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Tuesday, January 8, 2008

Report reveals Gulf of Tonkin incident never occurred

The 1964 Gulf of Tonkin incident, in which two American destroyers were attacked by North Vietnamese forces, was the catalyst for the United States' invasion of Vietnam. President Lyndon Johnson used the attack to convince Congress to give him approval for the war. For years, people have speculated that the incident never occurred. Turns out, they were right: in a report released by the NSA, it is revealed that "no attack happened that night."

The "most historically significant feature" of the declassified report was the retelling of the 1964 Gulf of Tonkin incident.

That was a reported North Vietnamese attack on American destroyers that helped lead to president Lyndon Johnson's sharp escalation of American forces in Vietnam.

The author of the report "demonstrates that not only is it not true, as (then US) secretary of defense Robert McNamara told Congress, that the evidence of an attack was 'unimpeachable,' but that to the contrary, a review of the classified signals intelligence proves that 'no attack happened that night,'" FAS said in a statement.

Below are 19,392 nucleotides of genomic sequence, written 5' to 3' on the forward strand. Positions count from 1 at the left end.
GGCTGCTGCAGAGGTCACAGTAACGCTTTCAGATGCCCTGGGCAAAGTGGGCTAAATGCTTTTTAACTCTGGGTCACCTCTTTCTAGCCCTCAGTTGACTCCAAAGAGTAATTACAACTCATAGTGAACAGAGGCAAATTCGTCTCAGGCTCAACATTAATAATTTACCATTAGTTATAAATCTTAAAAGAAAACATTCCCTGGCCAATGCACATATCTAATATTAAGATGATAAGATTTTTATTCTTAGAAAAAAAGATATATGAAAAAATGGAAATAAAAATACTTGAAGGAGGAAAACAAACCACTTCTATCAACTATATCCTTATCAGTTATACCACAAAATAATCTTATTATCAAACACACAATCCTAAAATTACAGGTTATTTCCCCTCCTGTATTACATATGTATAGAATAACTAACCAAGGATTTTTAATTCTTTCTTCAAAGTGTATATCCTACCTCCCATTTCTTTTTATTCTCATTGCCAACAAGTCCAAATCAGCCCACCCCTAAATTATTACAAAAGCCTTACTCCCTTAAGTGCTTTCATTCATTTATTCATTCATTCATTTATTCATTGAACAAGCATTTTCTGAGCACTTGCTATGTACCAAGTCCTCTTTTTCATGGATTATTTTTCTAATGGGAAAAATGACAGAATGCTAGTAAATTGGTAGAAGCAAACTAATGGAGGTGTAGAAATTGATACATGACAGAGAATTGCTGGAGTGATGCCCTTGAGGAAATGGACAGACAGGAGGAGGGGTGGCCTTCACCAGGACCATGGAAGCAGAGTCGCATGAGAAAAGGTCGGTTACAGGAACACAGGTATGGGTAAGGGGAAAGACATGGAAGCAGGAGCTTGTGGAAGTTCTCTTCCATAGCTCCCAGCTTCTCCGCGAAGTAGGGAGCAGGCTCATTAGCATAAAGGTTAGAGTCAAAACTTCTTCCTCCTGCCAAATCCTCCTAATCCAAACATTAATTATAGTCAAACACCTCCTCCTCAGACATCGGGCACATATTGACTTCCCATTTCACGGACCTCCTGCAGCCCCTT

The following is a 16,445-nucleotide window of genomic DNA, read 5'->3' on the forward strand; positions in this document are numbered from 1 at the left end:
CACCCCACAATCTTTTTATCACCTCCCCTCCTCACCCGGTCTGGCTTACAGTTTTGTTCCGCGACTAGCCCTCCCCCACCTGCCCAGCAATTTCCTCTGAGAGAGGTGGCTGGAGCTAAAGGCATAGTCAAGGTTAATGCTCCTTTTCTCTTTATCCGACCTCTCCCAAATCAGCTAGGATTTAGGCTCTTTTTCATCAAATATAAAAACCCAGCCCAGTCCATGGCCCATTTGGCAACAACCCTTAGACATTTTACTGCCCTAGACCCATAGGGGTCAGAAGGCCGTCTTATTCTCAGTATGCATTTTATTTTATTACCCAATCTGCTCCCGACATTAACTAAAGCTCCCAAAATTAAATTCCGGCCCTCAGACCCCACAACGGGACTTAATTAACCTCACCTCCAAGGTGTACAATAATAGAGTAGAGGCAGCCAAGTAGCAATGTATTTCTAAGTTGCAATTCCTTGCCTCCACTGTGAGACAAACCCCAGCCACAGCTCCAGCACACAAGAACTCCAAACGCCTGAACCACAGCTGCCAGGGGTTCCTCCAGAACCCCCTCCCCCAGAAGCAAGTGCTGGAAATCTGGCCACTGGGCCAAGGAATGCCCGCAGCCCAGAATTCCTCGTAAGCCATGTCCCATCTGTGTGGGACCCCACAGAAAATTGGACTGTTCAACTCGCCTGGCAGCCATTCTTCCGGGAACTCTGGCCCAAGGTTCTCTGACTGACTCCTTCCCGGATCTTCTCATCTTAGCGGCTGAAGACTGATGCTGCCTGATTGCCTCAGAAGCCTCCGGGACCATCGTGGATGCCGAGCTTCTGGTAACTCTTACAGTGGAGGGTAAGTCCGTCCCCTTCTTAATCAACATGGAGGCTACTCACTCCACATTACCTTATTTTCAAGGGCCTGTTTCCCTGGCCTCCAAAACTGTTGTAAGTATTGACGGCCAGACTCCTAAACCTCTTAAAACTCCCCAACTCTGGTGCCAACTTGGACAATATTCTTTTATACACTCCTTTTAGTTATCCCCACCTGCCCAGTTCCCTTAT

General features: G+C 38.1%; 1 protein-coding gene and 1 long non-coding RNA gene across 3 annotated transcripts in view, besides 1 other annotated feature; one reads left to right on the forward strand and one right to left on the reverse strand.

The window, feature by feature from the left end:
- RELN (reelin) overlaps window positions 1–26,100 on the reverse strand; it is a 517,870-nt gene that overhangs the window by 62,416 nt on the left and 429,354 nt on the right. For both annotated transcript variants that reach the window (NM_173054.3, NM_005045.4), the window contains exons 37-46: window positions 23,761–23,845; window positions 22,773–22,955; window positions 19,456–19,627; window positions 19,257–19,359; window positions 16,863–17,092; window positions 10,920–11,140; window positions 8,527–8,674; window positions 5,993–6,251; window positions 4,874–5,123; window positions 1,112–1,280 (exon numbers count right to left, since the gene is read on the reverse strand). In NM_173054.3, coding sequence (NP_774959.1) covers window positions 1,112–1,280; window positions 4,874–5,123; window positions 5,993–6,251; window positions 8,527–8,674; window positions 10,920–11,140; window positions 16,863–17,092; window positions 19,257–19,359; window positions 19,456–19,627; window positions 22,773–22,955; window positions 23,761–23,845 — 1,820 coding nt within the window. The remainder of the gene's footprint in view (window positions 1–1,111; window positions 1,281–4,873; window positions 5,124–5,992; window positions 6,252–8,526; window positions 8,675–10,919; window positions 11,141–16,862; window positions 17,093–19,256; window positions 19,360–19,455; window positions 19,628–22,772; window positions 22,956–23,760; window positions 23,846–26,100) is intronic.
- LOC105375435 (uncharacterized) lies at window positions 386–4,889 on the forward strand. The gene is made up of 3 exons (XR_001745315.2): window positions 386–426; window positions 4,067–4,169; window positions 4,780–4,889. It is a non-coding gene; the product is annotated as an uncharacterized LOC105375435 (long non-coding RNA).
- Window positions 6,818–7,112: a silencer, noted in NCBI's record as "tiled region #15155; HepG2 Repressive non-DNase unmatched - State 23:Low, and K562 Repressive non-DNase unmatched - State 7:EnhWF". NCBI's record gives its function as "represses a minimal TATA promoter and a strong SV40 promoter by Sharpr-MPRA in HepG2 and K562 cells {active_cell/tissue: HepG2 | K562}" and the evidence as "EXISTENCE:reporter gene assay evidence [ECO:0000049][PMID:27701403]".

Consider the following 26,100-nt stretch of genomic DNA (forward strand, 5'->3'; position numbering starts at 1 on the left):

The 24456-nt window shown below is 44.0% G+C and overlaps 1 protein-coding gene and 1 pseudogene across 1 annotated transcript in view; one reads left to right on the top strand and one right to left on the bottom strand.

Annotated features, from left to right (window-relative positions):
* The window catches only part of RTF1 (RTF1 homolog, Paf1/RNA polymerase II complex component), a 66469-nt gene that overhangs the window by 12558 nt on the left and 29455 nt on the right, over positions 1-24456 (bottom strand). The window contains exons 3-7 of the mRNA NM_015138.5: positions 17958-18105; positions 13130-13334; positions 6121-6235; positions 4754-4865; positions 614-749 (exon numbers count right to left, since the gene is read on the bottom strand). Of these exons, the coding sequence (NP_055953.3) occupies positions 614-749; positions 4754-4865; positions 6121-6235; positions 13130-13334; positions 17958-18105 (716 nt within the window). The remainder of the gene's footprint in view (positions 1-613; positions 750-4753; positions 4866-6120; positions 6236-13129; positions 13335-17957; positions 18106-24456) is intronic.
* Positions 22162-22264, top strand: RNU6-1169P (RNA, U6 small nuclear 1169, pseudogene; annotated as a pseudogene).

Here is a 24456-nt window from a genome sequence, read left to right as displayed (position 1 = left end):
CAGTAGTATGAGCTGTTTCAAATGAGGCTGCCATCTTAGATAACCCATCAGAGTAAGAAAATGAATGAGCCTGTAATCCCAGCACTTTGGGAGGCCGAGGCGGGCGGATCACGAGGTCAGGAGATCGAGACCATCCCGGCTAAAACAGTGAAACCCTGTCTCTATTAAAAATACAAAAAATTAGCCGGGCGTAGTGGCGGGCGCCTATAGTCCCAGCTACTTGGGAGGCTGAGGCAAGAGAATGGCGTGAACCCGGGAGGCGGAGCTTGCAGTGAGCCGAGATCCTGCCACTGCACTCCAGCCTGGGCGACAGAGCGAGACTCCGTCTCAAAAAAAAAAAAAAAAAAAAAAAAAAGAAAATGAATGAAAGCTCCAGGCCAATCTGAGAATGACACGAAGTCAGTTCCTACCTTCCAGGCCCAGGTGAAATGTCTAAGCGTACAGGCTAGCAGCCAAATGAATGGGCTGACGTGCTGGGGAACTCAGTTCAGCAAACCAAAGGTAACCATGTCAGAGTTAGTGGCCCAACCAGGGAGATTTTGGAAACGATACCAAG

"What this study demonstrated is that the available intelligence shows that there was no attack. It's a dramatic reversal of the historical record," Aftergood said.

It's troubling that our most damaging war was fought under completely false pretenses. The Christian Science Monitor doesn't blame LBJ, though: They say that the president was misled by their intelligence agencies.


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